jeff h    |    Feb 06, 2013 11:17 PM

Why is the bus driver the focus on this problem.The drivers responsibility is to take kids to and from school in a safe and timely manor.The driver cannot dicipline children when performing his job. The teachers and parents have to take charge to control the problems.Children are made to behave in the classroom, why not the school bus.Example: No talking in class,and no talking on bus. That will solve bullying issues right off the bat. Let the drivers do what they are paid to do. (Drive the Bus)

fred s    |    Jan 11, 2013 07:14 PM

yea i have a problem with bus aids they should watch the kids not move them from sitting with there freinds this how they interact with kids not interact with bus aids and this has been happing for a while i dont care what the child has done keep the child in their sits don't make a permanent with the bus aid i have a child who thinks he should be around adults and he is 18 year old and have a problem being around teens SO BUS AIDS WATCH THE KIDS DON'T BE THEIR PARENT PLEASE YOU ARE MAKING OUR JOB WORST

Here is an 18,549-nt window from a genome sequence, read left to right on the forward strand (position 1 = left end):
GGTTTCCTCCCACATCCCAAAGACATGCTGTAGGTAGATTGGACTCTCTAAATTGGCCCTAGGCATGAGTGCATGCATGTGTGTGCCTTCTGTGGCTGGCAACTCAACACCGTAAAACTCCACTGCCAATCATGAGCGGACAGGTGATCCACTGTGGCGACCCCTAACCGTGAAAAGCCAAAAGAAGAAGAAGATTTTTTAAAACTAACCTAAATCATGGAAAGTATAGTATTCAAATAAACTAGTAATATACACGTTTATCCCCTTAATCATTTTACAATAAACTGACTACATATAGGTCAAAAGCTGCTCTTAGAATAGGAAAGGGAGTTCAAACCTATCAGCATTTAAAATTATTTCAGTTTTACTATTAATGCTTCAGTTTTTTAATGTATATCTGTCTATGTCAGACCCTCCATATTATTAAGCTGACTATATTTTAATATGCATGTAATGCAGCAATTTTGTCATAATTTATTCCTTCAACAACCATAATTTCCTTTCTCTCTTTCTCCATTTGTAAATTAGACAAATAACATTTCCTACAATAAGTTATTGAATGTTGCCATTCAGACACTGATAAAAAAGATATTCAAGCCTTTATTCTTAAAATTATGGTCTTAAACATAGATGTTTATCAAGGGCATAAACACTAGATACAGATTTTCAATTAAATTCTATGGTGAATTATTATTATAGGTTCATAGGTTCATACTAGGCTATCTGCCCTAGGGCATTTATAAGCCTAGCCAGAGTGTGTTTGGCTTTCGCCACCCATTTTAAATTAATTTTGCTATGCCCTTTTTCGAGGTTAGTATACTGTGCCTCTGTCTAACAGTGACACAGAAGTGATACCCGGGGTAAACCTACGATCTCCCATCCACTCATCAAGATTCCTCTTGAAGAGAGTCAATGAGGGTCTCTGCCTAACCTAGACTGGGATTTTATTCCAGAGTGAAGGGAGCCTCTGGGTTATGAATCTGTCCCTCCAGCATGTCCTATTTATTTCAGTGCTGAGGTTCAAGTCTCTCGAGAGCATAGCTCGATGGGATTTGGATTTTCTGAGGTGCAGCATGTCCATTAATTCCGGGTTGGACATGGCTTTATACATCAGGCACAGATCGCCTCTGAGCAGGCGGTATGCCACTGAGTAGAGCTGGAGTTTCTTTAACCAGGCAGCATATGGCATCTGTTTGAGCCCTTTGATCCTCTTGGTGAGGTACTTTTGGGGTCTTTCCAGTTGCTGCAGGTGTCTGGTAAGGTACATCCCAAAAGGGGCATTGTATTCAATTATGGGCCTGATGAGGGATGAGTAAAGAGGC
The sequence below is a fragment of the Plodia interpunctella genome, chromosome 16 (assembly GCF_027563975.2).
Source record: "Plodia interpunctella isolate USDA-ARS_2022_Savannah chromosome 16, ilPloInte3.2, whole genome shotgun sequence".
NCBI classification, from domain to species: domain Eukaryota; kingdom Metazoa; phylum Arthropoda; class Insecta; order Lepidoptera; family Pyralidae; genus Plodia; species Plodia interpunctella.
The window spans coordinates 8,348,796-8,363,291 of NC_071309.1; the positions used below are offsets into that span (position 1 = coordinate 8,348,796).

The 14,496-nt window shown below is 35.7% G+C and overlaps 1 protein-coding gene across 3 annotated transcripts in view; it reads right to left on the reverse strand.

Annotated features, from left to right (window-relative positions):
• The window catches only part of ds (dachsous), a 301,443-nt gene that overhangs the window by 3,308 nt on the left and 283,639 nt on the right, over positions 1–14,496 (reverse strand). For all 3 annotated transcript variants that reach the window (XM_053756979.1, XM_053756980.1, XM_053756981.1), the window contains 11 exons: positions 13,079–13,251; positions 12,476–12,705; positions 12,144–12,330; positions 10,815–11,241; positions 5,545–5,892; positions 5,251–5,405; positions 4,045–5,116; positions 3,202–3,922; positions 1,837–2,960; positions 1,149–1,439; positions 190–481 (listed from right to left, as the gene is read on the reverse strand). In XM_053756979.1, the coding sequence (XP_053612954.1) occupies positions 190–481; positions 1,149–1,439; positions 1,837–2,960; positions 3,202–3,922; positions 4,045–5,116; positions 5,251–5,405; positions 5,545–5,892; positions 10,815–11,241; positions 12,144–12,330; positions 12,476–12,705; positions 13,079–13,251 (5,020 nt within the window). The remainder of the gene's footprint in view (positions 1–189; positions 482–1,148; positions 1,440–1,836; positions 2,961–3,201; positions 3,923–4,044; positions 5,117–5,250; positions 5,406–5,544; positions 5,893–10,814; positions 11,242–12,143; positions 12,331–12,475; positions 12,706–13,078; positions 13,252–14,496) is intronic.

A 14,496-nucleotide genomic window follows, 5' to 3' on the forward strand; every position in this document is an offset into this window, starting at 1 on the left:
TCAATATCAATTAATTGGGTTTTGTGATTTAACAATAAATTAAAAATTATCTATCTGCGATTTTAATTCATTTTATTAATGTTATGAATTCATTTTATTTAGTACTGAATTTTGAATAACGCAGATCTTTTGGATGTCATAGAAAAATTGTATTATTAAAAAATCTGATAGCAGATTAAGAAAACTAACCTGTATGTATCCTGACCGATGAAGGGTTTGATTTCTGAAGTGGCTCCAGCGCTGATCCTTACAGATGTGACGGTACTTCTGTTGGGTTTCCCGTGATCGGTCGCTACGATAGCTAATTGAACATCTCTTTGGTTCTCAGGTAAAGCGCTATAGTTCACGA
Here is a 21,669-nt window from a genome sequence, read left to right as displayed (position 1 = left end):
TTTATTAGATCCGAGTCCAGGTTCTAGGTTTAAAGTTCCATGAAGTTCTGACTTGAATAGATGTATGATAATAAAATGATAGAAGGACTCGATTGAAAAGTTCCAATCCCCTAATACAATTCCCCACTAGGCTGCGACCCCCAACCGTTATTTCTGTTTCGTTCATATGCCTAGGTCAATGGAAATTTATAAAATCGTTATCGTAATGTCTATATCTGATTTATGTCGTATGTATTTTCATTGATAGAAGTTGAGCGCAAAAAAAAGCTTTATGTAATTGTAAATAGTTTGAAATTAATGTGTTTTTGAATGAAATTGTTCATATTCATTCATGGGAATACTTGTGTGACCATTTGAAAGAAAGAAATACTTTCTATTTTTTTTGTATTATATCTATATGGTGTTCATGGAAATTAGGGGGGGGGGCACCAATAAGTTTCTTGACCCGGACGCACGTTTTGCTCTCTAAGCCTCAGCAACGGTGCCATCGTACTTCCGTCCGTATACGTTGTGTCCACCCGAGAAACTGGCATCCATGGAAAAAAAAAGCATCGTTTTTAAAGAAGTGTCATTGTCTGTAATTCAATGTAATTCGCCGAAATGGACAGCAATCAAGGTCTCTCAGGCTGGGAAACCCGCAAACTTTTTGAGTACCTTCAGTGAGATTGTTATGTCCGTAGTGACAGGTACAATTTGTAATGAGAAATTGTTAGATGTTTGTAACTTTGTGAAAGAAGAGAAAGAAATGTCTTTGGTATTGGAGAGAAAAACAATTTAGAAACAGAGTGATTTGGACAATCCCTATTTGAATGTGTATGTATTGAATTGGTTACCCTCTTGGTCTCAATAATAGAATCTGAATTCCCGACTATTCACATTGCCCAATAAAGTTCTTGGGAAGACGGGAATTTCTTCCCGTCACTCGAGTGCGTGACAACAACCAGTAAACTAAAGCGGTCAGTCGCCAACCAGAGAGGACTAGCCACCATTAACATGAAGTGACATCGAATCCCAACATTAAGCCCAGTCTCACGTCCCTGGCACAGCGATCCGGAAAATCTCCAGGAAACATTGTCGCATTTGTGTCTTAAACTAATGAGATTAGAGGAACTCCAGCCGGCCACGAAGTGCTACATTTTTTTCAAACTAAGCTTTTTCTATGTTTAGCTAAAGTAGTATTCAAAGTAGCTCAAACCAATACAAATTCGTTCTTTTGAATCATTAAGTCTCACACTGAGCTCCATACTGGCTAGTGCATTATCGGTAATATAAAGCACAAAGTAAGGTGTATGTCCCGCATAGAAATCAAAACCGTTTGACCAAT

d grove    |    Jun 17, 2012 07:45 PM

Awesome information. Many of the things suggested are what I have been doing for several years now on my bus routes, and they do work. Will be taken several of these suggestions and complining them into a statewide and future nationwide training for school bus drivers.

James    |    Apr 02, 2012 01:23 PM

I am A bus Driver we need a AID on the bus were the Aid can see whats going on were the driver do not have to stop the bus an pay more tenchen on the driving

Busdriver    |    Feb 21, 2012 09:06 AM